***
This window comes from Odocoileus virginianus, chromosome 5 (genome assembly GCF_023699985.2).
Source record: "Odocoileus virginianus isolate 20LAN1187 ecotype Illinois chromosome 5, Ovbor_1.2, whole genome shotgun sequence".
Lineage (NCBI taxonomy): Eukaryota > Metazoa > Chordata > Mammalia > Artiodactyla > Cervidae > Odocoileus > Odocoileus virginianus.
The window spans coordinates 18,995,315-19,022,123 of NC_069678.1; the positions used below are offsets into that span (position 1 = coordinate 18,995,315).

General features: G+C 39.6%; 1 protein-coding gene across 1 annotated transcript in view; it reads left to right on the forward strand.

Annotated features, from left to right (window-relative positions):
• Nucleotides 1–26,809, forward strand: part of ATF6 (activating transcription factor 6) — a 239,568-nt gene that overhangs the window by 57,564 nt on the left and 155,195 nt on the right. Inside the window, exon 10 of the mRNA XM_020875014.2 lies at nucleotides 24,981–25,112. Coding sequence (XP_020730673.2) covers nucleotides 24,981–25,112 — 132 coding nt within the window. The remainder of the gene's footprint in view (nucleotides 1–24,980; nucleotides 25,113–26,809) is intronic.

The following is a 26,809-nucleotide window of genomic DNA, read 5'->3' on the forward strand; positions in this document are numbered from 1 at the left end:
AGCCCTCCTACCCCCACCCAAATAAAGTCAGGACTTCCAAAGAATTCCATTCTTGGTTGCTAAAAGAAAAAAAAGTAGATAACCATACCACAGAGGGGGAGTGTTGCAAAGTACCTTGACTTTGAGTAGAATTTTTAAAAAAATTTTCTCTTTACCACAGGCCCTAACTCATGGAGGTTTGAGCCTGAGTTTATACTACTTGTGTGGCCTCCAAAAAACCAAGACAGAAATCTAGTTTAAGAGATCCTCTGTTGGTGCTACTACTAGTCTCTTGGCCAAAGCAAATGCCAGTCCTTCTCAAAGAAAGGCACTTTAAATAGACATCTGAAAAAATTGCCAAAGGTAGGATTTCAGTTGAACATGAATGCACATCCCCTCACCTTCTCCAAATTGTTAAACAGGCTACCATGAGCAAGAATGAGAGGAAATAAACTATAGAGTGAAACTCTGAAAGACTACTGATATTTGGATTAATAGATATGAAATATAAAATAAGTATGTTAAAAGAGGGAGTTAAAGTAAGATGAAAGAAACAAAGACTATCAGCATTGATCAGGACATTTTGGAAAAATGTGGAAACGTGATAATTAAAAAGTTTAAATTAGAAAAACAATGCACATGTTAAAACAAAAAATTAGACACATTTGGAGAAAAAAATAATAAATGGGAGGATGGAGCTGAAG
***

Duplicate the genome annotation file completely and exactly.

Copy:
This window comes from Odocoileus virginianus, chromosome 5 (genome assembly GCF_023699985.2).
Source record: "Odocoileus virginianus isolate 20LAN1187 ecotype Illinois chromosome 5, Ovbor_1.2, whole genome shotgun sequence".
Lineage (NCBI taxonomy): Eukaryota > Metazoa > Chordata > Mammalia > Artiodactyla > Cervidae > Odocoileus > Odocoileus virginianus.
The window spans coordinates 18,995,315-19,022,123 of NC_069678.1; the positions used below are offsets into that span (position 1 = coordinate 18,995,315).

General features: G+C 39.6%; 1 protein-coding gene across 1 annotated transcript in view; it reads left to right on the forward strand.

Annotated features, from left to right (window-relative positions):
• Nucleotides 1–26,809, forward strand: part of ATF6 (activating transcription factor 6) — a 239,568-nt gene that overhangs the window by 57,564 nt on the left and 155,195 nt on the right. Inside the window, exon 10 of the mRNA XM_020875014.2 lies at nucleotides 24,981–25,112. Coding sequence (XP_020730673.2) covers nucleotides 24,981–25,112 — 132 coding nt within the window. The remainder of the gene's footprint in view (nucleotides 1–24,980; nucleotides 25,113–26,809) is intronic.

The following is a 26,809-nucleotide window of genomic DNA, read 5'->3' on the forward strand; positions in this document are numbered from 1 at the left end:
AGCCCTCCTACCCCCACCCAAATAAAGTCAGGACTTCCAAAGAATTCCATTCTTGGTTGCTAAAAGAAAAAAAAGTAGATAACCATACCACAGAGGGGGAGTGTTGCAAAGTACCTTGACTTTGAGTAGAATTTTTAAAAAAATTTTCTCTTTACCACAGGCCCTAACTCATGGAGGTTTGAGCCTGAGTTTATACTACTTGTGTGGCCTCCAAAAAACCAAGACAGAAATCTAGTTTAAGAGATCCTCTGTTGGTGCTACTACTAGTCTCTTGGCCAAAGCAAATGCCAGTCCTTCTCAAAGAAAGGCACTTTAAATAGACATCTGAAAAAATTGCCAAAGGTAGGATTTCAGTTGAACATGAATGCACATCCCCTCACCTTCTCCAAATTGTTAAACAGGCTACCATGAGCAAGAATGAGAGGAAATAAACTATAGAGTGAAACTCTGAAAGACTACTGATATTTGGATTAATAGATATGAAATATAAAATAAGTATGTTAAAAGAGGGAGTTAAAGTAAGATGAAAGAAACAAAGACTATCAGCATTGATCAGGACATTTTGGAAAAATGTGGAAACGTGATAATTAAAAAGTTTAAATTAGAAAAACAATGCACATGTTAAAACAAAAAATTAGACACATTTGGAGAAAAAAATAATAAATGGGAGGATGGAGCTGAAG